Twelve things to consider – DYI – Print on Demand – Self Publishing.

Independent publishing / self publishing is a fast growing part of the publishing landscape. New technology, specifically print on demand (POD) printing, now allows self publishers and small independent publishers to produce quality books and market them worldwide in a way that was not possible before. The Interesting Fact of the Day Blog says that “In the U.S. total books sold is about 840 million unit sales, with about 20% being e-books and 80% being print books. A huge area of growth has been the “self-publishing” industry. Self-publishing means that that author mainly uses his/her own resources to publish the book without use of an established publishing house.” The 840 million figure seems to be based on 2017 statistics.

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Indie-publishing is a bit like the craft beer industry in that it is transforming traditional publishing and bring new ‘flavors’ to what is available to be read. As a DYI Author you have both a lot of control and a lot of responsibility for your book and the publishing process.

A book created on Amazon KDP ( https://kdp.amazon.com/ ) or Ingram Spark ( https://www.ingramspark.com ) is almost immediately available online and in most book stores for special order. It is also the most cost effective way to get a poetry book or memoir printed for a small local direct sale, because there is no minimum print run required.

For a highly graphical book such as a picture book for children, Print on demand printing for color pages provides the same advantages in that it too gets world wide distribution online with royalties for online sales sent directly to the author.

Ten things to consider.

  1. As a print-on-demand author - one person needs to ‘own’ the relationship with Amazon KDP or Ingram Spark. This includes giving them tax information, a bank account where royalties will go, and a charge card where author copies of the book will be paid for.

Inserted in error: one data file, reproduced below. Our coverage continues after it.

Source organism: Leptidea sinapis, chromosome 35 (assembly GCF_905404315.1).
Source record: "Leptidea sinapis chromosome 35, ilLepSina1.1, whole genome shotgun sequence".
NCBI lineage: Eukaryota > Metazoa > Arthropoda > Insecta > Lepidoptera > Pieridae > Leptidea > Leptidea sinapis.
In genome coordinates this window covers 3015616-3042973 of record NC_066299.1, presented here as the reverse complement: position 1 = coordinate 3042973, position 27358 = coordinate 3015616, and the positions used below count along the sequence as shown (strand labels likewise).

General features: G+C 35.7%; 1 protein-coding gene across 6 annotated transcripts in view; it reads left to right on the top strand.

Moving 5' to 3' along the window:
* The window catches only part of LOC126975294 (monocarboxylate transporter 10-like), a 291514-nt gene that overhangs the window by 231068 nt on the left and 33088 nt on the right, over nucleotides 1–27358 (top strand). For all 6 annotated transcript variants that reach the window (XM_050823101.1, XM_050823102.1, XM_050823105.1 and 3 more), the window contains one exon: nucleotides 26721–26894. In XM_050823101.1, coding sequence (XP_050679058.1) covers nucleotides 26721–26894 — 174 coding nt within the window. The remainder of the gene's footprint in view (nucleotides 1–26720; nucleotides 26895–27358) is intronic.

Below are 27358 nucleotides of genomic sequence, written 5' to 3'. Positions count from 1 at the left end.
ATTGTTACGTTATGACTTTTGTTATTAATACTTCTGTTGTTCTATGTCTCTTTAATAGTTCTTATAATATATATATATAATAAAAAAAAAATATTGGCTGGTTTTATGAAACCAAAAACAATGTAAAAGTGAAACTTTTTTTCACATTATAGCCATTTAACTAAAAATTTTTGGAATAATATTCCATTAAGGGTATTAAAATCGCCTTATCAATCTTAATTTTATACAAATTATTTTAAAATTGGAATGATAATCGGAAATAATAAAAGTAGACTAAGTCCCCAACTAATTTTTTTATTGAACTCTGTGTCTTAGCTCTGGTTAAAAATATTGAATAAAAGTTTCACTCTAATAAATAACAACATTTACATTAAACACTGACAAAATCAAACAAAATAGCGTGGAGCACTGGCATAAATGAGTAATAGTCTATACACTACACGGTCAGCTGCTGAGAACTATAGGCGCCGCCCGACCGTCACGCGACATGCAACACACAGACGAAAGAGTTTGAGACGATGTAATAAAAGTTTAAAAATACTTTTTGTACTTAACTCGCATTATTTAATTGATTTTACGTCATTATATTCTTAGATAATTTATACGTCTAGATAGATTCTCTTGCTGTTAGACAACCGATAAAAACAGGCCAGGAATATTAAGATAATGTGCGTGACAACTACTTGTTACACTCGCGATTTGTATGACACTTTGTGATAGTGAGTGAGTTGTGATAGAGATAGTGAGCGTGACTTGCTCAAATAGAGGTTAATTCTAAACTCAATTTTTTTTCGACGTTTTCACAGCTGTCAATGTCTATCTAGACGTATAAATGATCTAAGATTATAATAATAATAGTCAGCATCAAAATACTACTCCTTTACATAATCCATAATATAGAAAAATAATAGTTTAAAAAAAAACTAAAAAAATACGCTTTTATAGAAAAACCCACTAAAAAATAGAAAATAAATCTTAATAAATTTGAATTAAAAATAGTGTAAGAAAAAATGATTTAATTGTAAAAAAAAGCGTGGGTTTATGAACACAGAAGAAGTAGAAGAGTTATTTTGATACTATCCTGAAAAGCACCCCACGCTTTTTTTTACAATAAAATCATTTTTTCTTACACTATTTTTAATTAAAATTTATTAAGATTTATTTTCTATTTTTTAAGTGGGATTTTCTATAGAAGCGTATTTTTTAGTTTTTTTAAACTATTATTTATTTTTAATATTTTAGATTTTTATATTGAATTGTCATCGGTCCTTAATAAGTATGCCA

2. Because Print-on-Demand (POD) is a technological and internet based process, the Author or some one they are working with needs to have a good working ability to do things on line such as filling out forms and uploading files.
  3. The two major POD printers are Amazon KDP and Ingram Spark. Both have similar, though not the same, requirements for interior and cover files. Both companies offer some online tools to allow creating of simple texts and cover designs using their tools.
  4. Amazon KDP and Ingram Spark allow for e-book, or print-on-demand printed books, or both. The design requirements for printed books is quite different from e-books. To issue you book as both requires two separate sets of files. One designed for print and one designed for e-book.
  5. People do judge a book by its cover. Professional cover designers can help improve the look of your book.
  6. Amazon is probably the worlds largest book seller but not everyone loves Amazon. Some indie-authors prefer Ingram Spark because they get international distribution ( including listing on Amazon) without being printed by Amazon.
  7. ISBN - International Standard Book Number. The ISBN is the thirteen digits long identifier used for identifying a specific book and format of that book. Both Amazon and Ingram Spark offer free in-house ISBN numbers. If you use the free ISBNs the book publisher is identifies as Amazon or Ingram. If you purchase your ISBN for your book you create your own publisher name / imprint just like the big guys.  ISBNs in the US are supplied by Bowker ( https://www.myidentifiers.com/ )
  8. Author copies – books you buy to sell directly. As a print-on-demand author, you can purchase any amount of author copies at printing cost. Unlike traditional printers there is no minimum purchase and no discount for buying more books than you need.
  9. While a simple novel or poetry book can be submitted to Amazon using just a word file and their online tools, a really professional quality book needs more than that. Most professional books are designed using Adobe InDesign or Scribus. These two programs provide the tools for carefully crafting the look of the book interior. Adobe Indesign ( https://www.adobe.com/products/indesign.html ) is the current standard for page layout design tools. While very capable it is also expensive. Scribus ( https://www.scribus.net/ ) is an open source and free software package that provides the tools for professional page layout and design. Both are good. Scribus is a traditional software install where you download and install the software. Adobe is “sold” as a yearly rental and will stop working if you don’t pay the rent.
  10. Fonts are another item that needs some thought. The fonts that come with your word processor are not always the best fonts for printed books. There are lots of print quality fonts for sale and also some very good fonts that are free.
  11. Proof reading is the authors responsibility! Proof read early and often. While there are pdf online reviews at both companies,  I strongly recommend getting a printed proof of your book from Amazon KDP or Ingram Spark prior to making it go live. Amazon currently has nearly free proof copies (you pay for them at print cost).
  12. International shipping is expensive! Often more than the value of the book. Because print-on-demand books are printed locally as needed all around the world, sales to other countries print and ship locally. This makes selling a book world wide a cost effective reality.

 

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